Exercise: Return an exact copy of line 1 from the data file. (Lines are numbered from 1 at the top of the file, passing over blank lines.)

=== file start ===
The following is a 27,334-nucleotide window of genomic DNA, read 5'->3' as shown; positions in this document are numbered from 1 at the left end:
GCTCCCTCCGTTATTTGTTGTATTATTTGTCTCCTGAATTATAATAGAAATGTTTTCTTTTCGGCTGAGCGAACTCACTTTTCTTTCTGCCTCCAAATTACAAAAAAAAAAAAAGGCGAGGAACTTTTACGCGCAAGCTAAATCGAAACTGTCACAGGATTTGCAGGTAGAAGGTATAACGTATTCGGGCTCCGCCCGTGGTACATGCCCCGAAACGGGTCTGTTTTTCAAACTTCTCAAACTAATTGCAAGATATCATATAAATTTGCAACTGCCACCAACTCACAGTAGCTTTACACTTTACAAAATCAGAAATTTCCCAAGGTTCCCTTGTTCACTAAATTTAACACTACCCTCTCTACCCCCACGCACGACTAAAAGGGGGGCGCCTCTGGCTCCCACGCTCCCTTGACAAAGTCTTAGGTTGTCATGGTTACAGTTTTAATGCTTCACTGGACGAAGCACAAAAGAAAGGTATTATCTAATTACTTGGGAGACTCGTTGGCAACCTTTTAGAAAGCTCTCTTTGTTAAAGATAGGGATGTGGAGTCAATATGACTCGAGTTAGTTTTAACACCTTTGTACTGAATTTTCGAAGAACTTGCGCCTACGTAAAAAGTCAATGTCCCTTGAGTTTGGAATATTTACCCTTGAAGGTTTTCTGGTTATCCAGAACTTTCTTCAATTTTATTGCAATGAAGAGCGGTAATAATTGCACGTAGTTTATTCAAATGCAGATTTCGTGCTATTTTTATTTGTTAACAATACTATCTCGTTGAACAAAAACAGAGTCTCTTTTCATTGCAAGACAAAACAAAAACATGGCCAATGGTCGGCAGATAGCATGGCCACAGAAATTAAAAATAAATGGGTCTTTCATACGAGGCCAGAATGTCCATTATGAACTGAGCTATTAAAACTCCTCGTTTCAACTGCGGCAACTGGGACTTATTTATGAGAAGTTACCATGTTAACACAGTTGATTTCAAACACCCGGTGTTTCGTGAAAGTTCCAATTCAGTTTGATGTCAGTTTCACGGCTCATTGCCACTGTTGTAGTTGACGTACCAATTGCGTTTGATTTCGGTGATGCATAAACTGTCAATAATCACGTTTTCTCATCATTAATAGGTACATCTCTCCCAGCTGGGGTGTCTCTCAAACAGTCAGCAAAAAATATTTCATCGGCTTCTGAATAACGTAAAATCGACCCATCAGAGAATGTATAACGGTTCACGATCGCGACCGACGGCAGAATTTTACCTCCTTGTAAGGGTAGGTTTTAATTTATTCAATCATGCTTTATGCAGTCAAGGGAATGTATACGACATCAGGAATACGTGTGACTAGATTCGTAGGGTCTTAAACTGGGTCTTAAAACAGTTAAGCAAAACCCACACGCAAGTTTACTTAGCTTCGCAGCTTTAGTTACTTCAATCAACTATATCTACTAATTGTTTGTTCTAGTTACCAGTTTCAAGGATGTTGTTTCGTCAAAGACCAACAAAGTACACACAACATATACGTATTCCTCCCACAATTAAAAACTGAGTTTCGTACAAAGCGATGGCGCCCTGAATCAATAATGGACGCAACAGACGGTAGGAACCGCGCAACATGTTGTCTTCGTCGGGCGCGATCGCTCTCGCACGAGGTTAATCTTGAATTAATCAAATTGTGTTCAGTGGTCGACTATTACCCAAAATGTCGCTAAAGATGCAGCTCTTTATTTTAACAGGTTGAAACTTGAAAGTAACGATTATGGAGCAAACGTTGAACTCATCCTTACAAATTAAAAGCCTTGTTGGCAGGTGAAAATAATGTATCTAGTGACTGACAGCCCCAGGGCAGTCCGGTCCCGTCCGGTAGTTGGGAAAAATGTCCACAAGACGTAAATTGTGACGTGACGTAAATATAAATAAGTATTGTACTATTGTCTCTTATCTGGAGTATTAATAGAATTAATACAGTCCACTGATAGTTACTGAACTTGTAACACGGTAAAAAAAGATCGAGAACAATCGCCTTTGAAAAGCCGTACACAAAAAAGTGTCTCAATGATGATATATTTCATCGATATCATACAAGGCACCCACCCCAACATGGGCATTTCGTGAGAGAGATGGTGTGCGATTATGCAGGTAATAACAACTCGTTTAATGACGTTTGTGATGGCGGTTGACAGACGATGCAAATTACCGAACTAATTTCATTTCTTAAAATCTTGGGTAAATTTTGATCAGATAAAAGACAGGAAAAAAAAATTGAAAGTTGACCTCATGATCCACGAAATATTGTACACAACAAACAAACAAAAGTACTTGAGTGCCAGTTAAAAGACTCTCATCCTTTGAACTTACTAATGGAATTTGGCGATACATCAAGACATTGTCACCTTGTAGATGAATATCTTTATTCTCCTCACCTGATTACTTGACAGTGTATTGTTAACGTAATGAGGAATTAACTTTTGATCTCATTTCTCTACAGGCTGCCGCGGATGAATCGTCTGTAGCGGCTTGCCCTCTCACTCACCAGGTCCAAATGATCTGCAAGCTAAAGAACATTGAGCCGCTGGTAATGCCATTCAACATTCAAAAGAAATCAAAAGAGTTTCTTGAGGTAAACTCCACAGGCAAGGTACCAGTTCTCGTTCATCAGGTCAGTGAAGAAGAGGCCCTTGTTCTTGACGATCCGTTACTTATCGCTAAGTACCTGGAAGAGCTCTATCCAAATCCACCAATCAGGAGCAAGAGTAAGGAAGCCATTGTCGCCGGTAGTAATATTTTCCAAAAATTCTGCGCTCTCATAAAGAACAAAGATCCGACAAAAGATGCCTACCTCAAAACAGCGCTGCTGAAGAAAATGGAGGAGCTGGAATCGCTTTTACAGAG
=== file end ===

The following is a 27,334-nucleotide window of genomic DNA, read 5'->3' as shown; positions in this document are numbered from 1 at the left end: